Chartered legal executives are often dubbed ‘the third arm of the law’. They are qualified lawyers, and to quote from the Chartered Institute of Legal Executives (CILEx) website: “The work of a Chartered Legal Executive is almost indistinguishable from the work of a solicitor.” The difference between the two professions is that legal executives can only do the work of a solicitor when supervised by a solicitor.
Chartered legal executives will be able to establish their own law firms in the New Year, following parliamentary approval.
The Labour party has stated its commitment to a more diverse legal profession, criticising past governments for their lack of commitment to the cause.
Apprenticeships offer a cost-effective alternative to the traditional route into law, providing trainees with on-the-job experience. Laura Manning weighs the pros and cons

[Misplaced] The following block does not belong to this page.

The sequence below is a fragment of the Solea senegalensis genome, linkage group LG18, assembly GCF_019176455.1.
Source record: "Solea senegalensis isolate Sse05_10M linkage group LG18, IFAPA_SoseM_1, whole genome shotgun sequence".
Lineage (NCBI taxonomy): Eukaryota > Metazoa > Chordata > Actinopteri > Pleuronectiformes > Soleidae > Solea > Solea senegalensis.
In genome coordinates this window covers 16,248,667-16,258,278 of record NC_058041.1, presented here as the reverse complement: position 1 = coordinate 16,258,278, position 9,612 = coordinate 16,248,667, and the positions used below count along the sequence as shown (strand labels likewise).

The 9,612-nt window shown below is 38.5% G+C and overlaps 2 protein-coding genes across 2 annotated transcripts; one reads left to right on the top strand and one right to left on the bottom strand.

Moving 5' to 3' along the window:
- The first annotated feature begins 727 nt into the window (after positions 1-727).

With universities focusing on employment statistics, is it the end of the law degree as we know it?
Professional regulators and academics both love a meaty research project, and when the two combine forces it is time to sit back and watch the layers of complexity pile up like dung at a livestock show.
Adapt or die. It was with this old adage that a radical new training model was born, anticipated to change the face of legal education as we know it.
As student costs rise, part-time law courses are seeing a boom. But is the profession ready to shake off its bias and welcome the new route?